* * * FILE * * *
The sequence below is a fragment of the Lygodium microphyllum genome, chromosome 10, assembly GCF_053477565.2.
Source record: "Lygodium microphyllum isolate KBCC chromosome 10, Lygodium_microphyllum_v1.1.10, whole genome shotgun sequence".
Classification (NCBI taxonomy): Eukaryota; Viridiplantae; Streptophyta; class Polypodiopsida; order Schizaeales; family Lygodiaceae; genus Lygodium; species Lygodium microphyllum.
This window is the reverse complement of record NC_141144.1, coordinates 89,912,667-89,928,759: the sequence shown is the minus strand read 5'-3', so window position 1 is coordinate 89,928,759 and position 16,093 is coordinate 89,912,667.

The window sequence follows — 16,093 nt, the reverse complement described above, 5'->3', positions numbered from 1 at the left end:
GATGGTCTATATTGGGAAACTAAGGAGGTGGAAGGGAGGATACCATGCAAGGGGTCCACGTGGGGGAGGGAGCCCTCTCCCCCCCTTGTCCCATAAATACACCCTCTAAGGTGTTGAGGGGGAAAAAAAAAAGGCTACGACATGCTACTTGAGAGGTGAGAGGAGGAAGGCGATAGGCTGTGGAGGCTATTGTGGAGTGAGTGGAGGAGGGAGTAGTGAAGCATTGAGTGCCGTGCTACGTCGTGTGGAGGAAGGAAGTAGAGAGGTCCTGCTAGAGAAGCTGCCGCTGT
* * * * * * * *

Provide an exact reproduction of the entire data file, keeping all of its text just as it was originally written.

The sequence below is a fragment of the Lygodium microphyllum genome, chromosome 10, assembly GCF_053477565.2.
Source record: "Lygodium microphyllum isolate KBCC chromosome 10, Lygodium_microphyllum_v1.1.10, whole genome shotgun sequence".
Classification (NCBI taxonomy): Eukaryota; Viridiplantae; Streptophyta; class Polypodiopsida; order Schizaeales; family Lygodiaceae; genus Lygodium; species Lygodium microphyllum.
This window is the reverse complement of record NC_141144.1, coordinates 89,912,667-89,928,759: the sequence shown is the minus strand read 5'-3', so window position 1 is coordinate 89,928,759 and position 16,093 is coordinate 89,912,667.

The window sequence follows — 16,093 nt, the reverse complement described above, 5'->3', positions numbered from 1 at the left end:
GATGGTCTATATTGGGAAACTAAGGAGGTGGAAGGGAGGATACCATGCAAGGGGTCCACGTGGGGGAGGGAGCCCTCTCCCCCCCTTGTCCCATAAATACACCCTCTAAGGTGTTGAGGGGGAAAAAAAAAAGGCTACGACATGCTACTTGAGAGGTGAGAGGAGGAAGGCGATAGGCTGTGGAGGCTATTGTGGAGTGAGTGGAGGAGGGAGTAGTGAAGCATTGAGTGCCGTGCTACGTCGTGTGGAGGAAGGAAGTAGAGAGGTCCTGCTAGAGAAGCTGCCGCTGT